The original Wimbledon were at their peak in the late 1980’s, winning the FA Cup in 1988, and with players like Vinnie Jones and Denis Wise, dubbed ‘The Crazy Gang’. In 2002 the club were relocated to Milton Keynes in a move that was very controversial with supporters. Wimbledon fans are likely to call the side ‘MK’ without adding ‘Dons’.
The EFL stepped in when the club refused to use MK Dons full name – instead referring to them simply as Milton Keynes. To get around this EFL directive, if you are at Plough Lane and you hear the half time scores being read, you’ll notice that one result will just be announced as, for example, ‘Doncaster are winning 1-0’ – you’ll know their opponents must be MK Dons!
In 2002 a group of supporters decided the only way to effectively fight the decision to relocate to Milton Keynes was to start again from scratch. And so, in 2002, AFC Wimbledon was formed. Trials for their first team were held on Wimbledon Common, open to any unattached player. They are one of the few supporter-owned clubs in the EFL – the Dons Trust, the supporters group who own AFC Wimbledon, is pledged to keep at least a 75% stake in the club.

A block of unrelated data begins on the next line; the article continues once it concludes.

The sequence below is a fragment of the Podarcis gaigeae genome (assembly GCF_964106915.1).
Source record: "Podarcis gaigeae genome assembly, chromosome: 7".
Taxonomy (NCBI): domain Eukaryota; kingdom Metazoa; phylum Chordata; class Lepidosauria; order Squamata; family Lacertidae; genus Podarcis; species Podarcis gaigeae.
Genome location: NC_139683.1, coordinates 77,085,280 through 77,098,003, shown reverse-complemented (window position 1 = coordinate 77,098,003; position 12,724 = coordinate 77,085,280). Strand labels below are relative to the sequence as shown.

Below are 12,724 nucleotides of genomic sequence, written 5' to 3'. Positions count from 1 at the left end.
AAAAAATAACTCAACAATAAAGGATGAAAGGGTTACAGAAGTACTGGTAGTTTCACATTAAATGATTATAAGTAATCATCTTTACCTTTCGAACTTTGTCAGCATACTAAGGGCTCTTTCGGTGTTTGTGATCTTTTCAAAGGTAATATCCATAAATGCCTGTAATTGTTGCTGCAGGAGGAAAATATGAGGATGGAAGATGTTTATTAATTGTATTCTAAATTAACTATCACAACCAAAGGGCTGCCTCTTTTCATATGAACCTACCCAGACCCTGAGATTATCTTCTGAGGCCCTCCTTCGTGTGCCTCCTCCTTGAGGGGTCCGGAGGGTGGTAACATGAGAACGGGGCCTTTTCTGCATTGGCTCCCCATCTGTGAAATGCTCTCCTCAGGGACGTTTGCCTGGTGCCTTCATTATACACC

The club’s rise through the leagues was pretty meteoric. In 14 seasons they rose from the 9th tier to the 3rd tier. A relegation in 2021 saw them back in the 4th tier after 6 seasons in League 1.
It wasn’t until 2020 that the club were able to move to their own stadium after years playing at Kingsmeadow, Kingston-on-Thames. Their new stadium , Plough Lane, is just 250 yards from their original Plough Lane ground, and is built on the site of the old Wimbledon greyhound stadium.
The club places great emphasis on its role as a social focus for the entire local community and, in 2012, became the first football club to be presented with the Prime Minister’s Big Society Award for outstanding contributions to the local community.